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Why water ecosystems in Africa are dependent on hippos

A new study from the German Research Centre for Geosciences GFZ is describing the important role that hippos play in the ecosystem of African lakes and rivers. It turns out that, through the large quantities of fecal matter that they leave behind in the water, hippos are delivering much-needed silicon.

“Hippos differ from other large grazing animals in the savannah,” said study first author Jonas Schoelynck. “The nutrients in the excrements of most grazers largely end up back in the savannah again, where they are reabsorbed by the plants. This is not the case with hippos: they act as a kind of nutrient pump from the land to rivers and lakes.”

For the investigation, the researchers travelled to the Mara River in the Masaai Mara Nature Reserve in Kenya where they collected samples.

“The grass that hippos eat contains silicon,” said Schoelynck. “The grass absorbs this silicon from the groundwater. It gives it the strength it needs, protects it from disease and, to a limited extent, from grazing by small animals.”

Back in the lab, Patrick Frings analyzed the isotopic composition of silicon in samples of plants, water, and hippo excrements from the Mara River. “The isotope analysis enabled us to reconstruct the transport path of the silicon,” explained Frings.

The researchers found that a large part of the silicon in the Mara River was transported there by hippos. The grazing animals absorbed a total of 800 kilograms of silicon per day through the plants they ate, half of which ended up in the water via excretion of hippo faeces.

Calculations made by the researchers revealed that the hippos’ silicon contribution influences over 76 percent of the total silicon transported along the Mara River through various ecological mechanisms.

“Our results are completely new,” said Frings. “So far, it has not been assumed that grazing wild animals could have such an influence on the transport of silicon from land to lakes. This process is crucial for the entire land-water ecosystem. In the past, however, it has simply been overlooked.”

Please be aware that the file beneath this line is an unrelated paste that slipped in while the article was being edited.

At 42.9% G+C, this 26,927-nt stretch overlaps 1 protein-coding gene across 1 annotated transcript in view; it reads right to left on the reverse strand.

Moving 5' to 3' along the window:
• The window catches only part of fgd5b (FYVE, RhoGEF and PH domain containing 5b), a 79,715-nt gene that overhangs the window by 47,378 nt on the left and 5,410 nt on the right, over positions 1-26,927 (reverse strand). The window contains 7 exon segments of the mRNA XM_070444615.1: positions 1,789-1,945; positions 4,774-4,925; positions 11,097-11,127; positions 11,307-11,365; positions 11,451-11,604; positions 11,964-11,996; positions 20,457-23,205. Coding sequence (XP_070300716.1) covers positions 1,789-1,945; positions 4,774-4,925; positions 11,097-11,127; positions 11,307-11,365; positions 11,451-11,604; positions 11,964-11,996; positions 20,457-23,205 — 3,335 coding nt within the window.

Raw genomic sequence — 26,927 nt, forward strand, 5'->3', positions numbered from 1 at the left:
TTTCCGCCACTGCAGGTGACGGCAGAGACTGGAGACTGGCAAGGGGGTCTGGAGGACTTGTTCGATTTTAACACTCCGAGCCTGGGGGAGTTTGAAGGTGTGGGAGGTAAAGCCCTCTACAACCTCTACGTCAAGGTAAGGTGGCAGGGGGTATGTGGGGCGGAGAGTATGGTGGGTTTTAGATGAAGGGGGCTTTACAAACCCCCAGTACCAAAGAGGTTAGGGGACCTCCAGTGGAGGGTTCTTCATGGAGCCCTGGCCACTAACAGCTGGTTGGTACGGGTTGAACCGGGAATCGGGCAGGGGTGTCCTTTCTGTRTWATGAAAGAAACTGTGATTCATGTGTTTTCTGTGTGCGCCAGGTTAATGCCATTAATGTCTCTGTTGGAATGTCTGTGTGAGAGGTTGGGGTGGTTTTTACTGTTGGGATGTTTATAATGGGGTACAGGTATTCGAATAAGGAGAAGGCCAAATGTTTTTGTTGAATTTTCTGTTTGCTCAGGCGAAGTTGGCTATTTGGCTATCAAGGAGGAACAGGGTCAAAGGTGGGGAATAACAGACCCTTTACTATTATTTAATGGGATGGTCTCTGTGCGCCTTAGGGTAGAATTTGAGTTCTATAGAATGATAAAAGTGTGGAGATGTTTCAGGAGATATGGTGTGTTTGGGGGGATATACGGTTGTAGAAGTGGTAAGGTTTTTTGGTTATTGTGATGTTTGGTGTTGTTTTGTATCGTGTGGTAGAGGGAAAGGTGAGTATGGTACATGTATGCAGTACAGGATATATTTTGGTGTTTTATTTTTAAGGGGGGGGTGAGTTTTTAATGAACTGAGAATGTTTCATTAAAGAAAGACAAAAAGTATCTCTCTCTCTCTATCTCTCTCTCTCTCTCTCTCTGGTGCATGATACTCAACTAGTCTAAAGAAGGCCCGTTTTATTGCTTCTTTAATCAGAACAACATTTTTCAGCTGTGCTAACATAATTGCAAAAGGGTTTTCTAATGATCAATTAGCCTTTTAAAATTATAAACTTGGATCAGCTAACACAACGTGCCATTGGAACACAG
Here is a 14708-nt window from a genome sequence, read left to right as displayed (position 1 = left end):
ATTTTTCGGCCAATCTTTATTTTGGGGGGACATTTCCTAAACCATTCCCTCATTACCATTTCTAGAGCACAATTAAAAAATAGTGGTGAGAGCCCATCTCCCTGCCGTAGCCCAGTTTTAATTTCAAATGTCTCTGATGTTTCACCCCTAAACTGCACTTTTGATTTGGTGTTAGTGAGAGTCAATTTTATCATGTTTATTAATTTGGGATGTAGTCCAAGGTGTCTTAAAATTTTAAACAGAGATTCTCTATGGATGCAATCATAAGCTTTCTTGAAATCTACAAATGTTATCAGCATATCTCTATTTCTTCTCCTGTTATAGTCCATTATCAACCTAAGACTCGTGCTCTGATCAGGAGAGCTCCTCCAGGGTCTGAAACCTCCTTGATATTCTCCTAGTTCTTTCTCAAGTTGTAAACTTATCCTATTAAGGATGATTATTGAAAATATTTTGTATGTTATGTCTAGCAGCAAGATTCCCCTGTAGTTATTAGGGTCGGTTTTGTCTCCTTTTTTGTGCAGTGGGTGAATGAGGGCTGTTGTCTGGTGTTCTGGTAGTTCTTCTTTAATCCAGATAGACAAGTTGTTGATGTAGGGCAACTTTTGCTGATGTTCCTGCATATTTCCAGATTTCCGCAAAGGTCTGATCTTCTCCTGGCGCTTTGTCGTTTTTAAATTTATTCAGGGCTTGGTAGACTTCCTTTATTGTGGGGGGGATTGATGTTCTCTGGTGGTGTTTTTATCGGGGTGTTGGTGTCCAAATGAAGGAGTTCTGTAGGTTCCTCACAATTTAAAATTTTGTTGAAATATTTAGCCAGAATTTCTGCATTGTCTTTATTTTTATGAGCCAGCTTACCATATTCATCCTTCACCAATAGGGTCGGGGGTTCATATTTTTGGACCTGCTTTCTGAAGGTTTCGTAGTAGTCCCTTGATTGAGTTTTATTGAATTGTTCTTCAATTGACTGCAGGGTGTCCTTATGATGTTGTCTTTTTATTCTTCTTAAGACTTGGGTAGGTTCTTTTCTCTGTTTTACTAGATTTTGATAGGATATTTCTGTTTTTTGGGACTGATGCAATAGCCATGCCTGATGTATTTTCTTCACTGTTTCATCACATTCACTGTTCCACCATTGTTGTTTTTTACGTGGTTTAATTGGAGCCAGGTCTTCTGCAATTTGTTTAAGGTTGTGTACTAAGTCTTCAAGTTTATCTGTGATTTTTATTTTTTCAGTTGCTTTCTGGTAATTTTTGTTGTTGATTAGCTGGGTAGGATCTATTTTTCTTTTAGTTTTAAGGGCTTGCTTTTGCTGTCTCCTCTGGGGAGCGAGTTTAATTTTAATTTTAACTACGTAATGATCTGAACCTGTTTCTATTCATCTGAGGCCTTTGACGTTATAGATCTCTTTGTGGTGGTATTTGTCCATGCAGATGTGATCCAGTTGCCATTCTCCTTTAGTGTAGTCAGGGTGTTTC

Silicon is critical to the survival of diatoms, which are unicellular algae that produce oxygen and form the basis of the food chain in many water ecosystems. This algae population can collapse if there is not enough silicon, resulting in harmful consequences for the entire food web in the lake or river, according to the researchers.

In Africa, hippos are vanishing due to hunting and habitat loss. The experts said that their function as animal silicon pumps has thus been partially lost.

“Lake Victoria, into which the Mara River flows, can survive for several decades with its current silicon supply,” said Schoelynck. “But in the long run there is probably going to be a problem.”

“If the diatoms do not get enough silicon, they are replaced by pest algae, which have all sorts of unpleasant consequences, such as a lack of oxygen and the associated death of fish. And fishing is an important source of food for the people of Lake Victoria.”

The study is published in the journal Science Advances.

By Chrissy Sexton, Staff Writer

Image Credit: Jonas Schoelynck

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